Conclusions are the part most readers will remember about a paper. They reemphasize the main thesis of the writing and leave the impression of completeness. The conclusion joins with the introduction to “frame” the body of the paper. Some difficulties can arise when writing conclusions because many writers feel they have already said everything. However, it is important to remember that a conclusion is not just a summary of your main points. Instead, conclusions should provide your readers with a sense of closure and leave them with something new to think about.
Conclusions can take many shapes, some of which might be discipline-specific. For example, some disciplines require that the last issue addressed in a paper be the implications of the research you have done for either further study or practical applications. The list below provides some examples of other ways that conclusions function. A conclusion might:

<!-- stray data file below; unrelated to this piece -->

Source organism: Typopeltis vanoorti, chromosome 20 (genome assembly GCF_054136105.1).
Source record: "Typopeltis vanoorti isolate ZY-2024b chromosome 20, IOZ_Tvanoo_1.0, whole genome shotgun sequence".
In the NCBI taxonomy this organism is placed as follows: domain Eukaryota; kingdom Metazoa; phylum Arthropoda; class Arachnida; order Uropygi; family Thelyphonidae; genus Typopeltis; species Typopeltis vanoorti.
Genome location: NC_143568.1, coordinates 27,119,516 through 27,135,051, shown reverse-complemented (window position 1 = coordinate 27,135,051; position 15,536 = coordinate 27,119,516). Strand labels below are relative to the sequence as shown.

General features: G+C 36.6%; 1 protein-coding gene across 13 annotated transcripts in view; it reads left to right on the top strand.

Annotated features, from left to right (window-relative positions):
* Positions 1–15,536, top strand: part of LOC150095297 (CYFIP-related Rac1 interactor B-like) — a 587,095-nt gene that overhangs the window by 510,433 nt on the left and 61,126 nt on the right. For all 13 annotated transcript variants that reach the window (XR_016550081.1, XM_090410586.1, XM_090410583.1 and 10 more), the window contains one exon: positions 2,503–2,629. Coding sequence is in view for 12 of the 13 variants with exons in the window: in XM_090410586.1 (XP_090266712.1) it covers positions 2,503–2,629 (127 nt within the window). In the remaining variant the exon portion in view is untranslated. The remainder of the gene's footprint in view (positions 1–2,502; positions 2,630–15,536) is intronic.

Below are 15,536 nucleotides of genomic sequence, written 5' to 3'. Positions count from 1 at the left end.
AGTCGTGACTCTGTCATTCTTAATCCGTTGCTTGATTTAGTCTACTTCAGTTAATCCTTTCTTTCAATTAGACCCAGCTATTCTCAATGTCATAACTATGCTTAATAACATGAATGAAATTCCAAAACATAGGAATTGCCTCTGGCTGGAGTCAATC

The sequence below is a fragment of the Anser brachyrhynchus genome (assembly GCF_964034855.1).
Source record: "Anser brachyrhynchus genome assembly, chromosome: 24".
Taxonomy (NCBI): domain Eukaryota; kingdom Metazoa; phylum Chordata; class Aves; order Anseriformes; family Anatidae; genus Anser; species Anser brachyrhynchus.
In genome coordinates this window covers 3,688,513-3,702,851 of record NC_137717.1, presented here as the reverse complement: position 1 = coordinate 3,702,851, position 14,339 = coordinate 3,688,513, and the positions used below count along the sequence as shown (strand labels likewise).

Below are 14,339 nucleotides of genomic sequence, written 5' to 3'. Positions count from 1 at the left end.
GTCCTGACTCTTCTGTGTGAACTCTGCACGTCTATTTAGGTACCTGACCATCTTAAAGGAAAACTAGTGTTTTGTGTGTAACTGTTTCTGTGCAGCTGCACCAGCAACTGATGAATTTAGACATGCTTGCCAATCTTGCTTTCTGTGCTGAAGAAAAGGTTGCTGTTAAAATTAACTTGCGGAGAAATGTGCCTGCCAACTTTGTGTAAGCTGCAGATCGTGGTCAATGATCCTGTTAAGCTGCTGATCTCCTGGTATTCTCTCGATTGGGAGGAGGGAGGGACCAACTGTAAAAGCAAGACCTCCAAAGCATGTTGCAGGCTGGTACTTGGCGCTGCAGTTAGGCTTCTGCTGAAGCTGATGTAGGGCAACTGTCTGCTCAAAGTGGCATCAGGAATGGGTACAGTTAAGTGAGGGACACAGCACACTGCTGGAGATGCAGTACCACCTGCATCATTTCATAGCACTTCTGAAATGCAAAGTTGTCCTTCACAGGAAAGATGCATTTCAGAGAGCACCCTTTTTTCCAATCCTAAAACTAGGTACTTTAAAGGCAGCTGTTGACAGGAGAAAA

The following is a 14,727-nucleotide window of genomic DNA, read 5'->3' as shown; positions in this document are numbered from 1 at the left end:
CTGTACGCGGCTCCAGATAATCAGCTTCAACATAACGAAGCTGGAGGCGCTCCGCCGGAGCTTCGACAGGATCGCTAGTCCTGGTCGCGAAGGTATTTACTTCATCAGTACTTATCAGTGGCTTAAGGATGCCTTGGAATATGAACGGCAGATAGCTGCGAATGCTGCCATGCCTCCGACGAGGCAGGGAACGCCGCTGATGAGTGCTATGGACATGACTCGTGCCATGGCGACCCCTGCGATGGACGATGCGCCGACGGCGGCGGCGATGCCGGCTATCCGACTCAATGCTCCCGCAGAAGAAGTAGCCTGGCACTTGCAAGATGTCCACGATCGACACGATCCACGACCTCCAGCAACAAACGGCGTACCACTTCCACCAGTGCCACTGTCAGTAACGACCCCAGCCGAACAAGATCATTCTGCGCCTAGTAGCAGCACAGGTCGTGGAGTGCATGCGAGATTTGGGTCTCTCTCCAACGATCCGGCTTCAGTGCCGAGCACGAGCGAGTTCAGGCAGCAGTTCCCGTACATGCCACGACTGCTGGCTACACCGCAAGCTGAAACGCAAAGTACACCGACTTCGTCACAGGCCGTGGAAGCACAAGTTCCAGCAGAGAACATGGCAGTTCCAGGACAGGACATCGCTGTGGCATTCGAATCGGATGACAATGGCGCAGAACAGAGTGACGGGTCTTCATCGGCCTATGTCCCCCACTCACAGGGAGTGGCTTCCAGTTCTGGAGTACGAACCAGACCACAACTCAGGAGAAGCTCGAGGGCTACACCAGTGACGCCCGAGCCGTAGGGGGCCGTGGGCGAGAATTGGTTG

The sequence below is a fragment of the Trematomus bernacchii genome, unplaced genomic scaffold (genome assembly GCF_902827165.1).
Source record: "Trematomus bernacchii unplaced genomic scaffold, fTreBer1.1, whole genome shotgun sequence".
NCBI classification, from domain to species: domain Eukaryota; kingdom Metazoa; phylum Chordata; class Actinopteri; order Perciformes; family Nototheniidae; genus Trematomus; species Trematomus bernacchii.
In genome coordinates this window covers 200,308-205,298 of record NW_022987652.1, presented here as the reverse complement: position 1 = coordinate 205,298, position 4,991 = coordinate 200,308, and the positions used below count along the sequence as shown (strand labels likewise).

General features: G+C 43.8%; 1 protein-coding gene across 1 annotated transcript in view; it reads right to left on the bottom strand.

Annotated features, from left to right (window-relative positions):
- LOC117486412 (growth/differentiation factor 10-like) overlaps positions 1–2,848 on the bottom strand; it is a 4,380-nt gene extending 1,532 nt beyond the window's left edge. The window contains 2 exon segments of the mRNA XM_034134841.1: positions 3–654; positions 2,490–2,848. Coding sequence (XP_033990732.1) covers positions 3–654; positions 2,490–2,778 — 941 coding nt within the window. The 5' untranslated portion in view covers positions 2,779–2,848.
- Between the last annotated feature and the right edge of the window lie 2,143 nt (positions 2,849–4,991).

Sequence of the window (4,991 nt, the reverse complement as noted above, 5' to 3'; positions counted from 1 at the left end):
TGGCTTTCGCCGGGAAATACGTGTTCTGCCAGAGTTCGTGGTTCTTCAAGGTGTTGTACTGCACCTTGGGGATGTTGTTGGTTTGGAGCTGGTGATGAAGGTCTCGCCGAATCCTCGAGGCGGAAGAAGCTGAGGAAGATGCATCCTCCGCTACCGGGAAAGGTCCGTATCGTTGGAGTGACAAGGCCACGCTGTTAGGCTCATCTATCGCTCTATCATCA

- Extend the context of your essay — show the implications of your thesis for a slightly broader context of issues
- Introduce a new but related point to get your readers to think about how your topic might relate to other contexts
- Ask further questions or address a challenge to your reader
- Evaluate your essay — tell readers other ways you might have approached your topic; positively discuss the limitations of your essay
- Project the future — discuss how the situation might change in ways that will affect your thesis
- Refer to something in your introduction so that readers feel they have come full circle
- Restate your thesis in a different way
- Summarize your most important points if and only if your points are complicated and/or if such a summary seems absolutely necessary
- Answer the question “so what?” — demonstrate the relevance of your argument
Each of these choices will leave your reader with a different sense of your paper as a whole so choose among your options carefully. Decide upon a conclusion strategy that best fits with your purpose for writing the paper.